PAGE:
Mrs. K.'s Homecoming


For two decades after World War II, Myrtle Kennerly ran what was undoubtedly the loudest, noisiest, most cacophonous and best-loved boardinghouse in Baltimore.

Mrs. Kennerly rented 42 rooms to music students from the Peabody Conservatory, who played trumpets, trombones, pianos, clarinets and sang arias and operettas all at once 12 hours a day every day of the week. Her boarders remember her as the stern but motherly proprietor of 707 St. Paul St., a handsome, brick Mount Vernon townhouse that became the most-favored domicile for Peabody students from 1945 until 1969.

Mrs. Kennerly is 93 now and a bit more frail than she was when she ran 707 with a cast-iron hand and a butter-soft heart. But she has hardly forgotten one of her Peabody boarders and few have forgotten her.

She came north from her home in Port Charlotte, Fla., for a reunion at the Ramada Inn in Towson yesterday with about 50 of her "boys" and "girls, many of whom have lots of gray hair and grandchildren of their own. No one, of course, can top Mrs. Kennerly, who has two children, nine grandchildren, 21 great-grandchildren and three great-great-grandchildren.

She signed copies of a memoir she's written with one of her "boys," Lionel Petrelli, a tenor who now lives in California. Their collaboration has produced a charming, chatty book that sounds like conversation you might have heard at the dining room table in Mrs. Kennerly's boardinghouse.

"I used to lay in bed at night and think about what I'd put in my book," she says. "And I finally did it. And I did it my way."

Don Doughty, now 56, stayed at with Mrs. Kennerly from 1956 to 1960. He came to Peabody from a military school and was flabbergasted when Mrs. Kennerly gave him his own key and said he could come and go as he pleased -- within her strict limits.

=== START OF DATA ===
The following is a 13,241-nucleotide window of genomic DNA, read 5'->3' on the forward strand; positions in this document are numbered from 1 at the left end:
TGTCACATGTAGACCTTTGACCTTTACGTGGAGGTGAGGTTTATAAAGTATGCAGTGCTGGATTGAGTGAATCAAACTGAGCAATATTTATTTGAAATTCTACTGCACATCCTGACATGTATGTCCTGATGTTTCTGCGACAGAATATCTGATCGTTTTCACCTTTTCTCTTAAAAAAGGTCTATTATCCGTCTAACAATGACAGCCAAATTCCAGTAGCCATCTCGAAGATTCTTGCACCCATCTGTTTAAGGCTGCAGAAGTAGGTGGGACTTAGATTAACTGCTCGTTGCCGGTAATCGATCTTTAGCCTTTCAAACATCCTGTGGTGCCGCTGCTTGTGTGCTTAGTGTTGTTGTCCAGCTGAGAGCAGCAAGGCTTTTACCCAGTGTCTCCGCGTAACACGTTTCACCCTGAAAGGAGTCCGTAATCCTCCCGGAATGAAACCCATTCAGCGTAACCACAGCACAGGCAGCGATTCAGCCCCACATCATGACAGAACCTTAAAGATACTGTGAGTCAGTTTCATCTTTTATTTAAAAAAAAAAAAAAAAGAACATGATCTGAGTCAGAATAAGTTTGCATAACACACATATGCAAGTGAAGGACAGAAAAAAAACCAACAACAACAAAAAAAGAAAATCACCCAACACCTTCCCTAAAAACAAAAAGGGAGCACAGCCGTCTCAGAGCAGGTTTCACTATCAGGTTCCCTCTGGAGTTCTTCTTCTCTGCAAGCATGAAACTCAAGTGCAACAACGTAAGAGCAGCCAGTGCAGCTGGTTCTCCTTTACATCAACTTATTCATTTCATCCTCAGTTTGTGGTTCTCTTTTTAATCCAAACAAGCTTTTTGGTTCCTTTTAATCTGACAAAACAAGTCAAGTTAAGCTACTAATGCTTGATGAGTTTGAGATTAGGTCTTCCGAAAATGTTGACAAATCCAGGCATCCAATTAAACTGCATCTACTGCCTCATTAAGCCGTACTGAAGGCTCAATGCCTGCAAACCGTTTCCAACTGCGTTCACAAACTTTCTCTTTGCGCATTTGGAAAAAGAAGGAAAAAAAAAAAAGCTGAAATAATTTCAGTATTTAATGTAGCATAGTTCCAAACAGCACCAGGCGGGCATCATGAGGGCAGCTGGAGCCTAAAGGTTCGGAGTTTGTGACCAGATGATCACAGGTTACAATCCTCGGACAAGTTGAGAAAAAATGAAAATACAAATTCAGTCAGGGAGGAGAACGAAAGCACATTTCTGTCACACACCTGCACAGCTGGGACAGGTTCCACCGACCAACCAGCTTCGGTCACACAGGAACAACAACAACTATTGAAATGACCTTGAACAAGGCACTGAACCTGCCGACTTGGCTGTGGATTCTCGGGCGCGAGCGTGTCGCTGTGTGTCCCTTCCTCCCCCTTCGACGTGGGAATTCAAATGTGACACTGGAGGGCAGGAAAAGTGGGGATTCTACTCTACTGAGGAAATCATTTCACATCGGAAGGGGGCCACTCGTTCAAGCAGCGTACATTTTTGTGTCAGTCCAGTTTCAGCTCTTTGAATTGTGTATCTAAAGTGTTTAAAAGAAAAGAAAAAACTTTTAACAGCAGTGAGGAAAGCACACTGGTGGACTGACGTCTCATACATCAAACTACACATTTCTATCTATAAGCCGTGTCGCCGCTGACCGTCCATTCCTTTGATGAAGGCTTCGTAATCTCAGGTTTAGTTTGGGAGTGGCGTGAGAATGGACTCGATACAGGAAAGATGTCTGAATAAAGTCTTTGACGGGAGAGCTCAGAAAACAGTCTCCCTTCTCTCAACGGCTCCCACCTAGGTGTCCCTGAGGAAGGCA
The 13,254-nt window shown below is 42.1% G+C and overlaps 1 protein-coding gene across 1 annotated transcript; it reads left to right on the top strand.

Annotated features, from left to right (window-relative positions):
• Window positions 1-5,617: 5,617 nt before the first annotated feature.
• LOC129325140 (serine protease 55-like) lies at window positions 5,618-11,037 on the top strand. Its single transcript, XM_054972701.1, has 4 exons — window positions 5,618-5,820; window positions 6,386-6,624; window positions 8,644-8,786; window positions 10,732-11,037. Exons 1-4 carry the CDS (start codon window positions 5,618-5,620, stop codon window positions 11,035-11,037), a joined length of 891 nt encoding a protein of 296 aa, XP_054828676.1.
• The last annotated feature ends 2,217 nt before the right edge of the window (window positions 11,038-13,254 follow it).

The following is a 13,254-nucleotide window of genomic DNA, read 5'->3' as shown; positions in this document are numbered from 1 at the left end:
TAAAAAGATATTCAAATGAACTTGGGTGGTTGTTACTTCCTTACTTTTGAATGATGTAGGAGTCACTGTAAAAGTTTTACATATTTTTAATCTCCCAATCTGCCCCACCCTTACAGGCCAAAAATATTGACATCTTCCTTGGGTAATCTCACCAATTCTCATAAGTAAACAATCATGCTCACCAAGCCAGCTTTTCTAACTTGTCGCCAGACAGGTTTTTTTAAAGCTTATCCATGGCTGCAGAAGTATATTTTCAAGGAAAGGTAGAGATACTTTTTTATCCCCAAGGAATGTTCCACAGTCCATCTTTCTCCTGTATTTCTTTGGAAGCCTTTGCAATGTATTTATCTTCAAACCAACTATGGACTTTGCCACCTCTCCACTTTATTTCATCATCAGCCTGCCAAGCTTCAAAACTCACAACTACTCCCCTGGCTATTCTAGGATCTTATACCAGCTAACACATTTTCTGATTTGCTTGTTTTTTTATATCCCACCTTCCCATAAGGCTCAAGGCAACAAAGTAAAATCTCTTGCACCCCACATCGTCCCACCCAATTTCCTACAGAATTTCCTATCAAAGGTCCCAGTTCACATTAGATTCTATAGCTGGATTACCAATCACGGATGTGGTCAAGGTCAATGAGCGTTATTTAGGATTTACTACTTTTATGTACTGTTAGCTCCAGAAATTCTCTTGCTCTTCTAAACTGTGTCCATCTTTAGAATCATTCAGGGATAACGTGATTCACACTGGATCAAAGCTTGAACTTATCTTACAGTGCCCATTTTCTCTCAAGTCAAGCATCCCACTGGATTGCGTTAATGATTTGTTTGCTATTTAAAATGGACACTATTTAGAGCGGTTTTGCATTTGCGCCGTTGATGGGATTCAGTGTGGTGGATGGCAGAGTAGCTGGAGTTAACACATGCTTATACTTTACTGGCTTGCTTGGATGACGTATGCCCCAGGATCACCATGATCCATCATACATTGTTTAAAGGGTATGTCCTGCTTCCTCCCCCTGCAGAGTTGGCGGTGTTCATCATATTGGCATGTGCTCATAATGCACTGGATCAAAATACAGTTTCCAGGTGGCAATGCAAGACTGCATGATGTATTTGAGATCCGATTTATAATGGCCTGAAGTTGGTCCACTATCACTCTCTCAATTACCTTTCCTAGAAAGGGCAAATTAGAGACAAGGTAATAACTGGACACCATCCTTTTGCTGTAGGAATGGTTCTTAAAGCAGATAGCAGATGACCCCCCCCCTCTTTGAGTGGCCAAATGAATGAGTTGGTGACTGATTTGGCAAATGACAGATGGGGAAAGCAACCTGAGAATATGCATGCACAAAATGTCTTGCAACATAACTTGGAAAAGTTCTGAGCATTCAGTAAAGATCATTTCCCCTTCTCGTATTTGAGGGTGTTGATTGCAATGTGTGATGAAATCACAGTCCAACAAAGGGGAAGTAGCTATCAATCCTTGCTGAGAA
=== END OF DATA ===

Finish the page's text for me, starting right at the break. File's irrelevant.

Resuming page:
You couldn't practice your music after 10 o'clock at night, let alone kiss anyone on the doorstep.

"She had her rules and she was just as tough as a drill sergeant," says Mr. Doughty, who taught music for 30 years in Montgomery County and at Hood College in Frederick, where he lives. "But on the other hand, she was just as lovely and caring as anybody could imagine. If you ran short of money, you could always go to her for a couple of bucks to see you through. But you better pay her back on time."

Her boarders called her Mrs. Kennerly, Mrs. K. or Ma Kennerly, depending on whether they'd just been caught with a girl or boy, wanted a bigger breakfast, or needed a loan.

She thinks perhaps her most famous boarder was the Pulitzer Prize-winning composer Dominick Argento, a professor of theory and composition at the University of Minnesota. In a telephone conversation, he remembers her as very firm, but not tyrannical.

"You didn't get away with much," says Mr. Argento, the composer of "From the Diary of Virginia Woolf," which won the Pulitzer in 1975. "She wasn't a tyrant but she had an eagle eye."

He lived at 707 for about three years after he entered the conservatory in 1947, part of that remarkable wave of students ++ who went to college on the GI Bill.

"We were really a bunch of rowdies," says Mr. Argento, who is widely regarded as one of America's lead

ing composters of opera. "She really couldn't give anyone of us an inch."

He remembers Mrs. Kennerly's standing on her famous polished cherry staircase, her arms folded on her ample bosom, confronting potential transgressors.

"She stood up there like a general addressing a bunch of privates," he says. "I don't remember a sentimental word."

Mrs. Kennerly comes by her toughness naturally. She says her father, William Horn, met her mother on a wagon train rolling into the Oklahoma Territory.

"Both of them were Gypsies," Mrs. Kennerly says. She was born in the Territory in 1902. In 1907, Bill Horn took his family to the Panama Canal Zone, where he worked on the construction of the canal.